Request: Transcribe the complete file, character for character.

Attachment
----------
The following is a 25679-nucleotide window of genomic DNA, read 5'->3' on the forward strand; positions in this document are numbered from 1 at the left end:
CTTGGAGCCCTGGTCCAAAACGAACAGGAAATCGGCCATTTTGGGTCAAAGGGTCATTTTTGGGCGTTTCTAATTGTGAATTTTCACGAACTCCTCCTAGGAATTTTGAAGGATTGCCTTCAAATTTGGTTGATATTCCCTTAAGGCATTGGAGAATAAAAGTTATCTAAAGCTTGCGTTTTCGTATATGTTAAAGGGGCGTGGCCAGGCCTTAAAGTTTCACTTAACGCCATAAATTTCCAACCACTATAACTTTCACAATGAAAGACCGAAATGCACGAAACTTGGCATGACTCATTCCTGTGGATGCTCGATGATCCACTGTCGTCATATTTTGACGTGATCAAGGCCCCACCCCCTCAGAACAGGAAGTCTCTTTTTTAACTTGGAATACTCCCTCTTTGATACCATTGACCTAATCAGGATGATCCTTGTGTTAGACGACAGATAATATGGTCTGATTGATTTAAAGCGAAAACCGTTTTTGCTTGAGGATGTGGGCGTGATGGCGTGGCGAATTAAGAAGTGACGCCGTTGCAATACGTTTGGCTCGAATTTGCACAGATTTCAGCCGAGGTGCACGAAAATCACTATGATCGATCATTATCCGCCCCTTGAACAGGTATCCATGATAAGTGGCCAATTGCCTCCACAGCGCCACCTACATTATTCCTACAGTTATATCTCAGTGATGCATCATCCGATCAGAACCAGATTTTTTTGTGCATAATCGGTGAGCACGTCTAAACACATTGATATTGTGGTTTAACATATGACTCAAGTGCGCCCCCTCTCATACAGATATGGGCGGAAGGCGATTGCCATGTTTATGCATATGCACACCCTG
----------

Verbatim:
The following is a 25679-nucleotide window of genomic DNA, read 5'->3' on the forward strand; positions in this document are numbered from 1 at the left end:
CTTGGAGCCCTGGTCCAAAACGAACAGGAAATCGGCCATTTTGGGTCAAAGGGTCATTTTTGGGCGTTTCTAATTGTGAATTTTCACGAACTCCTCCTAGGAATTTTGAAGGATTGCCTTCAAATTTGGTTGATATTCCCTTAAGGCATTGGAGAATAAAAGTTATCTAAAGCTTGCGTTTTCGTATATGTTAAAGGGGCGTGGCCAGGCCTTAAAGTTTCACTTAACGCCATAAATTTCCAACCACTATAACTTTCACAATGAAAGACCGAAATGCACGAAACTTGGCATGACTCATTCCTGTGGATGCTCGATGATCCACTGTCGTCATATTTTGACGTGATCAAGGCCCCACCCCCTCAGAACAGGAAGTCTCTTTTTTAACTTGGAATACTCCCTCTTTGATACCATTGACCTAATCAGGATGATCCTTGTGTTAGACGACAGATAATATGGTCTGATTGATTTAAAGCGAAAACCGTTTTTGCTTGAGGATGTGGGCGTGATGGCGTGGCGAATTAAGAAGTGACGCCGTTGCAATACGTTTGGCTCGAATTTGCACAGATTTCAGCCGAGGTGCACGAAAATCACTATGATCGATCATTATCCGCCCCTTGAACAGGTATCCATGATAAGTGGCCAATTGCCTCCACAGCGCCACCTACATTATTCCTACAGTTATATCTCAGTGATGCATCATCCGATCAGAACCAGATTTTTTTGTGCATAATCGGTGAGCACGTCTAAACACATTGATATTGTGGTTTAACATATGACTCAAGTGCGCCCCCTCTCATACAGATATGGGCGGAAGGCGATTGCCATGTTTATGCATATGCACACCCTG